6. During a particularly heavy storm, rainwater gathered in a puddle on the roof of a warehouse building. Due to a clogged drain, the water level rose higher than the installed protective flashing and entered the drywall behind a stocking shelf. Over time, mold began to grow and was not discovered until odors were noticed, leading to costly cleanup and the potential for bodily injury claims from the warehouse workers.
Redevelopment of a Warehouse
7. Looking to expand their logistical operations, an e-commerce company purchased a large piece of property that seemed suitable for redevelopment into a warehouse. Prior to their purchase, the company went through proper due diligence and conducted a Phase I site assessment. The Phase I did not note any known contamination onsite, but as the company began construction, they discovered petroleum contamination from an unknown heating oil tank. As a result, construction halted, and the company had to incur remediation expense.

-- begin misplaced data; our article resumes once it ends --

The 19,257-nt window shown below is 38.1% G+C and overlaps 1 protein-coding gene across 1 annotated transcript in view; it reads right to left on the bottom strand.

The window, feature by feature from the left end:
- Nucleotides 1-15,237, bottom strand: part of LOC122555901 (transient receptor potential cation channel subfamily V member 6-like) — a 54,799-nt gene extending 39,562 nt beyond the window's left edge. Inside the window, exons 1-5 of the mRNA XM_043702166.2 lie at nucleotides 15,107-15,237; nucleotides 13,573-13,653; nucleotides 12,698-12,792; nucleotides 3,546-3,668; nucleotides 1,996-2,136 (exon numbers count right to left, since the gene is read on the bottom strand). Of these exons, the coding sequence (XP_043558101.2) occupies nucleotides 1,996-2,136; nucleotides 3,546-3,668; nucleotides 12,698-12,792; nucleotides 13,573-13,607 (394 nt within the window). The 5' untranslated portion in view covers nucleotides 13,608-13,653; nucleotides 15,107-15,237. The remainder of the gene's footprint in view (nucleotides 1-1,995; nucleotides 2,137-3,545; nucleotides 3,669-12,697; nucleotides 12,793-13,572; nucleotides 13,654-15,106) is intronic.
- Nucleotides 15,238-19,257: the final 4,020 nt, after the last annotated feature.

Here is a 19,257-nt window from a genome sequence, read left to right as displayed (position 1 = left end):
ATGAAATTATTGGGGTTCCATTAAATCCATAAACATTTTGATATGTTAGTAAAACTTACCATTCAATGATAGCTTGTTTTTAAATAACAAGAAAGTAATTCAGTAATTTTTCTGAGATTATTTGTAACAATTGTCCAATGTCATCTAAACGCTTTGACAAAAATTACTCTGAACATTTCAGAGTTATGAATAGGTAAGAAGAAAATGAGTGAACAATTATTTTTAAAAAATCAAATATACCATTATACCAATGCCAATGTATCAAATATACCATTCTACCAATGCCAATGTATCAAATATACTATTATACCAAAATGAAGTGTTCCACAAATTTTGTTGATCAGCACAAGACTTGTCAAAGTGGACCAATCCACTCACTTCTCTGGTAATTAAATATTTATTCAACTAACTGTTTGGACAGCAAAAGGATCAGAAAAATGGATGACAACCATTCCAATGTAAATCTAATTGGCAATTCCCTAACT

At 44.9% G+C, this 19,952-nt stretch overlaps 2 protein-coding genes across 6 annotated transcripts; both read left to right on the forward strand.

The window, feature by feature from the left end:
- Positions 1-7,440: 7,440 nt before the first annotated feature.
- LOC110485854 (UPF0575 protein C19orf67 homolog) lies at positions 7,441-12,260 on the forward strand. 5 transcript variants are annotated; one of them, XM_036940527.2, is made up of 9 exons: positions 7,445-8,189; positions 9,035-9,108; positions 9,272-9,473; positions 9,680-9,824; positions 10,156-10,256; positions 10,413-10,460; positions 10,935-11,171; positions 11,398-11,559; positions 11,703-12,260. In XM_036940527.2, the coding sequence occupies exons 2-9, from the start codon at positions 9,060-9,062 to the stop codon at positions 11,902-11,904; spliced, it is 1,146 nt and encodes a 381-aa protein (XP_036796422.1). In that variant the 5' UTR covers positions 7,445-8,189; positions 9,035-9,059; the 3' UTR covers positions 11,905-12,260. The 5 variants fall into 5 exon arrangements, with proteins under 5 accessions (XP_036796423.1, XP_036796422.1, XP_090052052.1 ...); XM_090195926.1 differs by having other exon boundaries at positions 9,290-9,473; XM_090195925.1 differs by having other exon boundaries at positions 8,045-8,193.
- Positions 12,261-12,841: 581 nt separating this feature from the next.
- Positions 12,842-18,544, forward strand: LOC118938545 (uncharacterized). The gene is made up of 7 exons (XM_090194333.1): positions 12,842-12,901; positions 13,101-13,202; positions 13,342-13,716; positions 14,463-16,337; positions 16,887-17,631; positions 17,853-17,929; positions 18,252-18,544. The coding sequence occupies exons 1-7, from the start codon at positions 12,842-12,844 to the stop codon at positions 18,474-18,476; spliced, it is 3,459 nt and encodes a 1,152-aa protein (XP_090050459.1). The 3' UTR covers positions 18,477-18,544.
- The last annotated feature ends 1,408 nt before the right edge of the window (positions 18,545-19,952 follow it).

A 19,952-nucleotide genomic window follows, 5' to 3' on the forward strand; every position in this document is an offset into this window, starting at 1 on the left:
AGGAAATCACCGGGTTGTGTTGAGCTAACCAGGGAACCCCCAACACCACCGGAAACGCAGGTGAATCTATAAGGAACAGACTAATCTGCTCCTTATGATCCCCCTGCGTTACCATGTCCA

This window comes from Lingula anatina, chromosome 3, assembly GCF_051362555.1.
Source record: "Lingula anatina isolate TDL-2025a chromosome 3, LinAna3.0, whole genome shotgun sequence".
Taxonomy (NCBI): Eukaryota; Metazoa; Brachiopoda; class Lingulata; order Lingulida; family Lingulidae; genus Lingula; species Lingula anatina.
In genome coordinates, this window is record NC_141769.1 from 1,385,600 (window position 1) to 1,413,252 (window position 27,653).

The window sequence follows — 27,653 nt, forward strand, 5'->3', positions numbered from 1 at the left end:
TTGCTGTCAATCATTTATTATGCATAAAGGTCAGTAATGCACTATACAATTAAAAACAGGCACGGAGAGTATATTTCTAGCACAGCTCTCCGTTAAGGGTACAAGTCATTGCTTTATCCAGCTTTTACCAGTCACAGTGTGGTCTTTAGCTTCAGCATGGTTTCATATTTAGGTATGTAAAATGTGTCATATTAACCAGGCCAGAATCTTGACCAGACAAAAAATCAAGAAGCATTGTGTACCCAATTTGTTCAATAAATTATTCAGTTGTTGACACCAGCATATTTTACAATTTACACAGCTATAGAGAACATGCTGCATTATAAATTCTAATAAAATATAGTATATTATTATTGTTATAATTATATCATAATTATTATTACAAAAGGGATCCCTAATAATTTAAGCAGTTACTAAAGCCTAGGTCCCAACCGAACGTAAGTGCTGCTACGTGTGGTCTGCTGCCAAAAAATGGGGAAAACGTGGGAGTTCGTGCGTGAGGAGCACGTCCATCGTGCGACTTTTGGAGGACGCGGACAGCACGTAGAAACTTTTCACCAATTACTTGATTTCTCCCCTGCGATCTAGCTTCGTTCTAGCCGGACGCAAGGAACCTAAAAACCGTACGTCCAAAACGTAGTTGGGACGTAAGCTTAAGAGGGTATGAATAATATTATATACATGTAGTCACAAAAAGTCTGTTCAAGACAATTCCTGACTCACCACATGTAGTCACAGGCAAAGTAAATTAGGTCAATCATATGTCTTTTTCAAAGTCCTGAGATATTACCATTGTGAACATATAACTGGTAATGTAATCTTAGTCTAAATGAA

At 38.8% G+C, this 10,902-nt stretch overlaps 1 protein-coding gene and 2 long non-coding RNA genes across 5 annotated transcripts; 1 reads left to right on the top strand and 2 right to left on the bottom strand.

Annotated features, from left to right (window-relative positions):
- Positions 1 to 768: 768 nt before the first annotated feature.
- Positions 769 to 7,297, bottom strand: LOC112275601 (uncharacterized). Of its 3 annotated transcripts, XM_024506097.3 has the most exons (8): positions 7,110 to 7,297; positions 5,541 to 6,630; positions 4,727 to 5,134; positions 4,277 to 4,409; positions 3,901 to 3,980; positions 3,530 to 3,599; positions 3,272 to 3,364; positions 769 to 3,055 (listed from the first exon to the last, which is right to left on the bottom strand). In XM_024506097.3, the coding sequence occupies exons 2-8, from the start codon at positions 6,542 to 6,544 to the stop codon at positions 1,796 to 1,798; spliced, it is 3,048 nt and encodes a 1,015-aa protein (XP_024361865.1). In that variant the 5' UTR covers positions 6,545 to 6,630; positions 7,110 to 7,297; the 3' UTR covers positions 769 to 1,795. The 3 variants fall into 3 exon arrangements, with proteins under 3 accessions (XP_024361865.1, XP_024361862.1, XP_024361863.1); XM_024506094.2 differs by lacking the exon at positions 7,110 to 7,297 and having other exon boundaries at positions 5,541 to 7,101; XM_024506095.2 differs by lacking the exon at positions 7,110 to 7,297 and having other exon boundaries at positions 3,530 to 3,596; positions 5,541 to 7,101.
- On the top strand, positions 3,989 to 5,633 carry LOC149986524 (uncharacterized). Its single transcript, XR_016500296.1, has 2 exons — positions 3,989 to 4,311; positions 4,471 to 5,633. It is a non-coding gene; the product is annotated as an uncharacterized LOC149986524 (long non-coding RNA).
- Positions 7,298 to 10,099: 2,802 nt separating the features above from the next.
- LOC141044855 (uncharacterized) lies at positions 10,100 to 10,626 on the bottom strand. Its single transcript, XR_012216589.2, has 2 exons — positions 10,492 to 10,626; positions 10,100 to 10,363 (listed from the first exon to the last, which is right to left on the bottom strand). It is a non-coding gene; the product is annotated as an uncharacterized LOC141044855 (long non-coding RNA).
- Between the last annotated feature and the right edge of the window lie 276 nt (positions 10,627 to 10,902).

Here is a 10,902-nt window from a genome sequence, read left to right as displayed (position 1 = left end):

Distribution Facility- Chemical Release
8. Over a weekend, vandals climbed the fence of a chemical distribution facility. They broke a few windows and also damaged a valve on a chemical tank that was stored inside the facility. Unfortunately, the damaged valve leaked and wasn’t discovered by employees until Monday morning. The spill area was required to be cordoned off, which delayed all facility operations in the area. Cleanup of the spill required removal of a portion of the concrete flooring and additional costs for special disposal and site restoration.
9. While loading a shipment onto a distribution truck, a storage tote of paint was impaled by a forklift. The material spilled into a storm drain, which emptied into a nearby stream. The local environmental authority required cleanup of the paint along the stream banks, and natural resource damage claims were assessed due to the impact to fish and wildlife habitat.
Warehouse Diminution in Value
10. A lender who provided a loan for a large warehouse had purchased a commercial lender environmental policy. After foreclosure, it was discovered that the hydraulic lifts within the warehouse had been neglected and leaked, resulting in the release of PCBs. Due to the nature of the release, clean-up was limited and elevated levels of PCBs were allowed to remain in place following remediation. As a result, the lender, based on the now contaminated site losing its value, made a diminution in value claim.